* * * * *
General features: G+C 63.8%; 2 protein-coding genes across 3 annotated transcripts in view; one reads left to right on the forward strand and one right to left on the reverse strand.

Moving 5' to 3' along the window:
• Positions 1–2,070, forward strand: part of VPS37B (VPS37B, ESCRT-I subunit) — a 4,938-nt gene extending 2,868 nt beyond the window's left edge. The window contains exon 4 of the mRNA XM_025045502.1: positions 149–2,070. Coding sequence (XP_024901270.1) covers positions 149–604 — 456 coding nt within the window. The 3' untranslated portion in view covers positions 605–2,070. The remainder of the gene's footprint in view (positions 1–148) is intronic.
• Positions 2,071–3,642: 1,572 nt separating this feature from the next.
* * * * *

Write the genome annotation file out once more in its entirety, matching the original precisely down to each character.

General features: G+C 63.8%; 2 protein-coding genes across 3 annotated transcripts in view; one reads left to right on the forward strand and one right to left on the reverse strand.

Moving 5' to 3' along the window:
• Positions 1–2,070, forward strand: part of VPS37B (VPS37B, ESCRT-I subunit) — a 4,938-nt gene extending 2,868 nt beyond the window's left edge. The window contains exon 4 of the mRNA XM_025045502.1: positions 149–2,070. Coding sequence (XP_024901270.1) covers positions 149–604 — 456 coding nt within the window. The 3' untranslated portion in view covers positions 605–2,070. The remainder of the gene's footprint in view (positions 1–148) is intronic.
• Positions 2,071–3,642: 1,572 nt separating this feature from the next.